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  5. The first photo is very nice. So you've never used a bike during your adult life? Where I live everybody has a bike (I admit having a car makes me lazy, I should use my bike more).

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    1. Oh yes, I've ridden a bike as an adult - just don't own one. I've ridden my husband's or daughters' bikes. Where I live, you can bike around the neighborhood, but it's too dangerous to be on the main roads although people do it. I just don't trust the drivers!

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  6. Amazing, I can't believe you still have your first bike! You really should memorialize it somehow, I kind of like the idea of garden art.

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  7. I am just amazed that you still have your first bike. You probably enjoy looking at and remembering just as much as you enjoyed riding it. Now it's given all your readers yet more entertainment! I like the idea of hanging it on a wall and I love the color!

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  8. It is a sweet little bike. You must keep it forever!

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    1. Yeah, because I have such a roomy garage.

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    2. You have more room than I!

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  9. I learned to ride a bike at 8. It was a big bike though. I don't know where it went but I enjoyed it for many years and other bikes afterwards. I think it would look good on the wall ;-)

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    1. I think you're getting outvoted re: the wall.

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  10. Wendy, how beautiful your memories of learning how to ride a bike. Wasn't it elating when you achieved to ride your bike? So sweet that you still got your first bike.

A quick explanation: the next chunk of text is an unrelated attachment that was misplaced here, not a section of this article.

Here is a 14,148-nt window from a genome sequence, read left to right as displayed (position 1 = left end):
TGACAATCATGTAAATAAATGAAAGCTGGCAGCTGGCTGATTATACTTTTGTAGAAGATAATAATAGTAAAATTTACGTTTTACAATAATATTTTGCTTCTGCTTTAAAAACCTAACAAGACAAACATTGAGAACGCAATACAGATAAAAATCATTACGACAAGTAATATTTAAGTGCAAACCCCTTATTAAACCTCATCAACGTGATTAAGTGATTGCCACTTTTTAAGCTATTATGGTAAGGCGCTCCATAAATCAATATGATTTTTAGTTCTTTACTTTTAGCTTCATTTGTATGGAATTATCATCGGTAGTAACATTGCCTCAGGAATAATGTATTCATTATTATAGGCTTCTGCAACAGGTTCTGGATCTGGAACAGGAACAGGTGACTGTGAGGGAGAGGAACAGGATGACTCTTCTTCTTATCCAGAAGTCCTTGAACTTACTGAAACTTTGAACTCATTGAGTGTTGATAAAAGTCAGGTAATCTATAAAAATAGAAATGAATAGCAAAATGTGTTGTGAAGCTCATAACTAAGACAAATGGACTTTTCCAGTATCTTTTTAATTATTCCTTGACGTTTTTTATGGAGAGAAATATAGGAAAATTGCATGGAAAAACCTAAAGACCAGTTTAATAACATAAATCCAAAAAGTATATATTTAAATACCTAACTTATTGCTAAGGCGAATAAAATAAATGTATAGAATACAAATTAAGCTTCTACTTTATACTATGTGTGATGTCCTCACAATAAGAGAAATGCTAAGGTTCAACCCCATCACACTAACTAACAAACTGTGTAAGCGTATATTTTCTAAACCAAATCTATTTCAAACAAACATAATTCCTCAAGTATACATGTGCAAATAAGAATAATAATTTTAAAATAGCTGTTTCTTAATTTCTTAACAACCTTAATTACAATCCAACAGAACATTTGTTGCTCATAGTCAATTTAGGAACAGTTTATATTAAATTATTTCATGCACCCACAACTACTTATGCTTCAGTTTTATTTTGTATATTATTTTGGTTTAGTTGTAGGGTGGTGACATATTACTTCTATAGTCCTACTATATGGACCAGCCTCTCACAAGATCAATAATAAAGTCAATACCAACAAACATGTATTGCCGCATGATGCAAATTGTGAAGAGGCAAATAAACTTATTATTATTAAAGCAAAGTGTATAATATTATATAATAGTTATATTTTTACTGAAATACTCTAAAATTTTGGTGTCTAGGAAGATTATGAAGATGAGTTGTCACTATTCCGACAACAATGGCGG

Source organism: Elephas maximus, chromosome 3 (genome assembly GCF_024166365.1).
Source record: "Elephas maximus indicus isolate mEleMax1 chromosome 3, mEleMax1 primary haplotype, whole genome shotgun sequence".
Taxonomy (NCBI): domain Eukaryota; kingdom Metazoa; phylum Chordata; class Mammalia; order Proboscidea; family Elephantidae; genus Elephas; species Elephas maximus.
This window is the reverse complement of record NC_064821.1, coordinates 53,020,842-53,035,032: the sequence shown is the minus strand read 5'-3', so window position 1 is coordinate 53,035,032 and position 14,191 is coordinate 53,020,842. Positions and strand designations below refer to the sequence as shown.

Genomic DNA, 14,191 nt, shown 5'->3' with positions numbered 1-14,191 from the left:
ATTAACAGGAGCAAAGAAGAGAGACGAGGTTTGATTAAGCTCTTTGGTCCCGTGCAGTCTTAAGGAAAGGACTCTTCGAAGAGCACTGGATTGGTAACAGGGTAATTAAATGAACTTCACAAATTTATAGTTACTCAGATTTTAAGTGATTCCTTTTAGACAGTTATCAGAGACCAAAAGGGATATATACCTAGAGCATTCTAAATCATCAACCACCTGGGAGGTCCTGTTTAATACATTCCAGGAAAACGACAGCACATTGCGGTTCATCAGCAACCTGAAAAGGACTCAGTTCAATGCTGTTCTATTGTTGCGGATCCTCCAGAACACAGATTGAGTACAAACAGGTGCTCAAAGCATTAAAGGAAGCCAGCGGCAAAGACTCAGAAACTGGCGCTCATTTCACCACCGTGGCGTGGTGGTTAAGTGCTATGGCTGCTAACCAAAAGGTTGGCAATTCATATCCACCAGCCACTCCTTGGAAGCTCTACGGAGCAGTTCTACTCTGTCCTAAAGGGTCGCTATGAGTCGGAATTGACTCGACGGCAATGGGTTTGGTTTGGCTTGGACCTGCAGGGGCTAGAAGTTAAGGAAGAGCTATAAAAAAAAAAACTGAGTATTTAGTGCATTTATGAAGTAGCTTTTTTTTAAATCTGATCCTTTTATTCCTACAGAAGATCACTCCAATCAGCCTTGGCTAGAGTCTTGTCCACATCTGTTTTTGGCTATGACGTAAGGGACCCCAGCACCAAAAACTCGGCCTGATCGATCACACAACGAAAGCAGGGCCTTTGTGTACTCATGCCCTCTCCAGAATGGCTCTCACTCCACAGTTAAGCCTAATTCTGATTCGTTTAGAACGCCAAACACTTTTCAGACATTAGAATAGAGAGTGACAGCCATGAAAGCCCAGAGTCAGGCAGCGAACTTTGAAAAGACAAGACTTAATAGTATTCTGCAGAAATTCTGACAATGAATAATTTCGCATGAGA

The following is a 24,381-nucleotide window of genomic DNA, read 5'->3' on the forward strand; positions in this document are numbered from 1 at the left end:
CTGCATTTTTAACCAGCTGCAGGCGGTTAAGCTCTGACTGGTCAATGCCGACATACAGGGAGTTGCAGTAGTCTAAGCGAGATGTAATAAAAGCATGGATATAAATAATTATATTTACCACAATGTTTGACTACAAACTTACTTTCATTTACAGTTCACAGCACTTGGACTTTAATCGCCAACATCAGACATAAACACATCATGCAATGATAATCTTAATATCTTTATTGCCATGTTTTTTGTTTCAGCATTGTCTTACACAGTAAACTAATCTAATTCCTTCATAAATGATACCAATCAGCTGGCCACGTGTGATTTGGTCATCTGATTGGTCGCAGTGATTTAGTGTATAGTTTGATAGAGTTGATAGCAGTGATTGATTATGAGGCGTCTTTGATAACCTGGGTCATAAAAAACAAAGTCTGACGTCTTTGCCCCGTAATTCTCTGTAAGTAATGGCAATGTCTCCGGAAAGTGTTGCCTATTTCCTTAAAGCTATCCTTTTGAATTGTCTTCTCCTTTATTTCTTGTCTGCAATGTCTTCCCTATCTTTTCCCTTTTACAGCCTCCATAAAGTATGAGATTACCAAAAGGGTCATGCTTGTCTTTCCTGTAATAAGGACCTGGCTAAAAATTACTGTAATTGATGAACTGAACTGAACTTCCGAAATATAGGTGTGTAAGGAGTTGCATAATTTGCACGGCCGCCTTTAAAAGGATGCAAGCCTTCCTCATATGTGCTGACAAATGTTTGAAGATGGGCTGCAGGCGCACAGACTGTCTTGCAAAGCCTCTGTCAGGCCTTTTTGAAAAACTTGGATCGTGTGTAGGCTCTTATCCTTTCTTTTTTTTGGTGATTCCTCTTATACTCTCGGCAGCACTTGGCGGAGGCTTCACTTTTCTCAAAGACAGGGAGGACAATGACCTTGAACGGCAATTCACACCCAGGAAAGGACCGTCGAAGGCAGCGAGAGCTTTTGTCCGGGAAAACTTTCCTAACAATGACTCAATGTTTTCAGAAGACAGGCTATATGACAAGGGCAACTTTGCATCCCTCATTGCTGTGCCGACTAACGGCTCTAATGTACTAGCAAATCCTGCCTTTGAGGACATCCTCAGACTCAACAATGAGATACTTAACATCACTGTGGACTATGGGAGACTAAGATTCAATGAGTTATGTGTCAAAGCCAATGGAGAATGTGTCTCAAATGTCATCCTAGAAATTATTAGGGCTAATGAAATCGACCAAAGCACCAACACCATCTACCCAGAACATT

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    1. It was indeed a good feeling to finally be able to ride a bike. My mother was probably elated too. She said she thought I'd never learn to skate OR ride a bike. My balancing genes must be very poor.

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  11. Aw - you still have your bike! I like the garden art idea... although it will rust a lot more. Makes me want to go look through pictures to see if there is one of me on my first bike. (kathy at abbieandeveline.com)

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    1. The rust thing is holding me back.

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  12. A super story! My first bike was similar but used and never survived. In our neighborhood there is a front garden which I call the house of dead Barbies and bicycles, as the planting beds are decorated with rusty old bikes and mutilated dolls.

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    1. Ha -- the house of dead Barbies must be quite the sight.

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  13. What a great story Wendy! I can't believe you actually still have your first bike! That's awesome! I don't even remember what color my first bike was...I know, pretty lame. I do remember having a bike, whether my first or not, with a little basket in the front. I'd put my little terrier dog in it and take her for a ride. Do you remember clothes-pinning cards to your spokes to make that "oh-so-cool" sound as you rode around the neighborhood?

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    1. Yes, I remember the clothes pins and cards but I don't remember ever doing that. I also liked the streamers coming off the ends of the handle-bars, but I never had those either.

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  14. My first bike did not survive for very long - it's fixed wheel contributed to my many crashes. My last but one bike gaot run over by a coalman's wagon; he replaced with an old upright 'sit up and beg' style ladies cycle with a wicker basket on the handlebars. I wasn't very keen on being seen riding it.
    Great story Wendy. I'm not at all surprised that you still have your bike especially as it has it's own stand.

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    1. Now giving a boy a girl's bike is just cheap. Shame on the coalman!

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  15. I bet you could roll fast with it too! It looks much like my first bike as well (which I don't have) and it was deep blue, but I don't think I've ever heard of a rollfast. It certainly has held up well...it's a treasure!